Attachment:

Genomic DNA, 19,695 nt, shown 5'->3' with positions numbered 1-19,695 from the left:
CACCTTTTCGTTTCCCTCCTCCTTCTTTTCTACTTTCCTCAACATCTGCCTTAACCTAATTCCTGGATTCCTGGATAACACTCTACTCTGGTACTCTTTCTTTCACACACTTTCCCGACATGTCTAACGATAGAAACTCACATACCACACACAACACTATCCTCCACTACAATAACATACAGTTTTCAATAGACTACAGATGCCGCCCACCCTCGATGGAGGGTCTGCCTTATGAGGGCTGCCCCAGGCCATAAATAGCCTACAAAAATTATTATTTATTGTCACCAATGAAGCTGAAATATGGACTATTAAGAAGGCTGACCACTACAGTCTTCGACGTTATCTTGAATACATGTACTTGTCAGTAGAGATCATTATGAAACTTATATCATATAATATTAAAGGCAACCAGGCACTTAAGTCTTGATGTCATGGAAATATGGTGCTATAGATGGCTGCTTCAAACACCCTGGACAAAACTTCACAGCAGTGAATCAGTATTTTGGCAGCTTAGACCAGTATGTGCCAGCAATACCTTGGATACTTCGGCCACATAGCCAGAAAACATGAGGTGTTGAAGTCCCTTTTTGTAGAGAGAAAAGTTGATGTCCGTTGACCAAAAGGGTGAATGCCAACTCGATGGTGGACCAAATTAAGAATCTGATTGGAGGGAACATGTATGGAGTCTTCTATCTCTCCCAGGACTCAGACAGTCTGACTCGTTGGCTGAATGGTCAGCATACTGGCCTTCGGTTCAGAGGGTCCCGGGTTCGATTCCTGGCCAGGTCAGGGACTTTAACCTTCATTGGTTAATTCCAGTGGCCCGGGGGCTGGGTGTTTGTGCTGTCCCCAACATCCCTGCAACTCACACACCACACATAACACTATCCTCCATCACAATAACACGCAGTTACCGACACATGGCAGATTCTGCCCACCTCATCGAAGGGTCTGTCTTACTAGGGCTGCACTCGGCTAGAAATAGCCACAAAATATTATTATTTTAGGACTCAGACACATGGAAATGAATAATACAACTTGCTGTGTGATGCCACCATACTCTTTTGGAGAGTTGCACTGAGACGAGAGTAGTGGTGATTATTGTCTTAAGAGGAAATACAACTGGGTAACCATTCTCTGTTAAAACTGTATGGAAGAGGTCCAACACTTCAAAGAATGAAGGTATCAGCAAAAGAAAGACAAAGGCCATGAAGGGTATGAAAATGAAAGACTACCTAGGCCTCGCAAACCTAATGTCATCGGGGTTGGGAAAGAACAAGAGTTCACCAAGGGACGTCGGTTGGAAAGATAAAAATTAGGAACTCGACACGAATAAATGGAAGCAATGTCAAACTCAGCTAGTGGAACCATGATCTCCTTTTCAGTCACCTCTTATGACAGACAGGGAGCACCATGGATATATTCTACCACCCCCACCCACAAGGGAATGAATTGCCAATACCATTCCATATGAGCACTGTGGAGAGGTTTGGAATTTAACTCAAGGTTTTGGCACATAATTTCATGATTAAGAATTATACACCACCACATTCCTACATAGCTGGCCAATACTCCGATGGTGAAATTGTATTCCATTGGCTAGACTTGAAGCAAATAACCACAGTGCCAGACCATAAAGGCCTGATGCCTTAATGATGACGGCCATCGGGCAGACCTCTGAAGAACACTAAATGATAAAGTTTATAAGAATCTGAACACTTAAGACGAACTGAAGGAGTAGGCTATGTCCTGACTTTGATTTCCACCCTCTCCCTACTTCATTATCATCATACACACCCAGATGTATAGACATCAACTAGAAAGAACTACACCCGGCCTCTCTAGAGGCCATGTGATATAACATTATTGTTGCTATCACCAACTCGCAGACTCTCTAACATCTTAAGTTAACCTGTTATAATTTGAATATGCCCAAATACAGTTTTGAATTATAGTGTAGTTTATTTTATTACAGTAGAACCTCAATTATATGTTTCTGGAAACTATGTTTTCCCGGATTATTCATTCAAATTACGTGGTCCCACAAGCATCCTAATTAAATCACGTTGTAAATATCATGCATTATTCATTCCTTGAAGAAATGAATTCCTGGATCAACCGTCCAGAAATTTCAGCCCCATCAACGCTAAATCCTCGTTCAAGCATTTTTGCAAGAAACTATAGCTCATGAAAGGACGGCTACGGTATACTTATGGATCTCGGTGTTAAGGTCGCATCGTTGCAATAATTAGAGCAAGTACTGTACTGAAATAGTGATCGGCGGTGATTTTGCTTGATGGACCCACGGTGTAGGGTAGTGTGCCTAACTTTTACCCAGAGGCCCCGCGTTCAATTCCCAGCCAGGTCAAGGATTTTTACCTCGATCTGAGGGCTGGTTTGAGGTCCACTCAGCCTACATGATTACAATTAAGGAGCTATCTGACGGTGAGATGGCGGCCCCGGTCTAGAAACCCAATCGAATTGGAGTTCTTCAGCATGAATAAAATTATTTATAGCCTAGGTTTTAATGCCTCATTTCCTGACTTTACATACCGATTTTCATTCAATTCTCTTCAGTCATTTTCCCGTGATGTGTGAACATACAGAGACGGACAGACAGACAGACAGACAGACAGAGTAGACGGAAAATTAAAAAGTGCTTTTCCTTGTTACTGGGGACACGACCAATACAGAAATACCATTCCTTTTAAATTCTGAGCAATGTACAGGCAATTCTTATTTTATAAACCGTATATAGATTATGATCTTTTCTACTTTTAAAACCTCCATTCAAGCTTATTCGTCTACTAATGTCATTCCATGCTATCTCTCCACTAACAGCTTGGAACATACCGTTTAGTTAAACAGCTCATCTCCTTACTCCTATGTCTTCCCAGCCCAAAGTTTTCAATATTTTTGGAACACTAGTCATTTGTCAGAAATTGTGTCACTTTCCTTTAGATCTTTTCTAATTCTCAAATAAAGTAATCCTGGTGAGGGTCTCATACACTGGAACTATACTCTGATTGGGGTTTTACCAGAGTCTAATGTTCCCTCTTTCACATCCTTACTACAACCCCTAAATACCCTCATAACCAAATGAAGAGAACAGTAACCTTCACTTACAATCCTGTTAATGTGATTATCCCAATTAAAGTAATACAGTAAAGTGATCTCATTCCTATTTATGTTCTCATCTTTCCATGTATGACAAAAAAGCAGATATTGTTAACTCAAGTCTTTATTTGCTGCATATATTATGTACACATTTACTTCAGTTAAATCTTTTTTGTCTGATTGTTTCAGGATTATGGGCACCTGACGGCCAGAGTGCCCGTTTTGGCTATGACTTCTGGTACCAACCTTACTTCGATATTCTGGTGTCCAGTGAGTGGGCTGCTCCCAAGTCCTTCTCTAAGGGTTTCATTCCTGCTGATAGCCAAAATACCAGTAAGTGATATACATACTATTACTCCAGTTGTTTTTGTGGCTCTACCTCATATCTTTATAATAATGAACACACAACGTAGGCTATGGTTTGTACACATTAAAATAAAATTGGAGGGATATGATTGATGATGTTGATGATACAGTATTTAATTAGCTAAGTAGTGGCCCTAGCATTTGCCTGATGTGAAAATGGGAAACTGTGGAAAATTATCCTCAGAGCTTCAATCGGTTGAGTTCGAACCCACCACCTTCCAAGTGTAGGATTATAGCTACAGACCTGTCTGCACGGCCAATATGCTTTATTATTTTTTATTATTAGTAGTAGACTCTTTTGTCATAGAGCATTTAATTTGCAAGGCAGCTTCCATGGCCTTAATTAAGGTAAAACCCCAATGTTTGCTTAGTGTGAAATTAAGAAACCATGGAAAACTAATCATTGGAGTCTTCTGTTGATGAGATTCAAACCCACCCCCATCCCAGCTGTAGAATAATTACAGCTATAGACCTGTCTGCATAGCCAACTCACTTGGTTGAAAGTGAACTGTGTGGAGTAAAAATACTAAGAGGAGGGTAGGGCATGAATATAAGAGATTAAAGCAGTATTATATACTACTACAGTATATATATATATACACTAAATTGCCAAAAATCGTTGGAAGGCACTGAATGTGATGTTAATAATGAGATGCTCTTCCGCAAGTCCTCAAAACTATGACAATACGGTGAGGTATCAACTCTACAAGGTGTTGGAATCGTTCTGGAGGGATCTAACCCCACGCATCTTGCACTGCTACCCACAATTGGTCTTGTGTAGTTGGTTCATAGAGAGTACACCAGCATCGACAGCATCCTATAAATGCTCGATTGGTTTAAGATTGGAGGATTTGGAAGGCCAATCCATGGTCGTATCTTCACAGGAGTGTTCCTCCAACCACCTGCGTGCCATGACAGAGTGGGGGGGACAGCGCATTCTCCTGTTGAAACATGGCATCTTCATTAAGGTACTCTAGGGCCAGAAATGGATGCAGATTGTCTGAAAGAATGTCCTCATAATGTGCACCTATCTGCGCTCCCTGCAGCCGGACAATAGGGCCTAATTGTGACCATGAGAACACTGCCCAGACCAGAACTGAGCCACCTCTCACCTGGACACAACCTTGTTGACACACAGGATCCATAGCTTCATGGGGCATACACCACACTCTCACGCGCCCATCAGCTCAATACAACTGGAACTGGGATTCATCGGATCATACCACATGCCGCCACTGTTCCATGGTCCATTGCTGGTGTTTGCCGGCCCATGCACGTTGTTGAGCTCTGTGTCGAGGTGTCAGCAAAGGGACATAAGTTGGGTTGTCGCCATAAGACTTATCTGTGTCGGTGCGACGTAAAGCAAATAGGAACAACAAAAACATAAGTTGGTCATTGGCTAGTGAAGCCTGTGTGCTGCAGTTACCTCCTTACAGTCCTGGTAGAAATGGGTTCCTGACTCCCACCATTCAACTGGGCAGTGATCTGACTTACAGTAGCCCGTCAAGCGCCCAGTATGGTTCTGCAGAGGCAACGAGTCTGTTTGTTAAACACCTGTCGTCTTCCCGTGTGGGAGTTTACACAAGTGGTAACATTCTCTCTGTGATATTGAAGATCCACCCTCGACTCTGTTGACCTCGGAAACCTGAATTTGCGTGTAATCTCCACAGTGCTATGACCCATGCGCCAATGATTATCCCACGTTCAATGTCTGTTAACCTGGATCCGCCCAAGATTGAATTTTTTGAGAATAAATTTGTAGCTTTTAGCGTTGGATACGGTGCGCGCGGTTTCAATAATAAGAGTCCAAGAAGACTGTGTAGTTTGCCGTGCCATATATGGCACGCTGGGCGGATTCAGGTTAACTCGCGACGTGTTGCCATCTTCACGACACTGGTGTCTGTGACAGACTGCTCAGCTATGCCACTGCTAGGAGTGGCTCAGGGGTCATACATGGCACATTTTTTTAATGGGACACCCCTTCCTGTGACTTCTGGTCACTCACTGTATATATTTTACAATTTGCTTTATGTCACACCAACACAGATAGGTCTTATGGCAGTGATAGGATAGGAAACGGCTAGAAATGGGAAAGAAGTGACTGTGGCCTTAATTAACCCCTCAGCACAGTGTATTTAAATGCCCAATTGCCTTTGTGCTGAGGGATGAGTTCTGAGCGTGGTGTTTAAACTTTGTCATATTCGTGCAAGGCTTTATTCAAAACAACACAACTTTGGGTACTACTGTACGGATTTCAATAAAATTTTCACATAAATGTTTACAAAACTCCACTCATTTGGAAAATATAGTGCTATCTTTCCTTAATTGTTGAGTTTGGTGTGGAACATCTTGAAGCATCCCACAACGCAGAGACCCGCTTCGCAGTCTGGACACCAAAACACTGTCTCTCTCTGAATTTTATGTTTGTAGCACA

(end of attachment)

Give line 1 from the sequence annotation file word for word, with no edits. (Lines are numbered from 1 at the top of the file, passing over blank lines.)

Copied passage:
Genomic DNA, 19,695 nt, shown 5'->3' with positions numbered 1-19,695 from the left: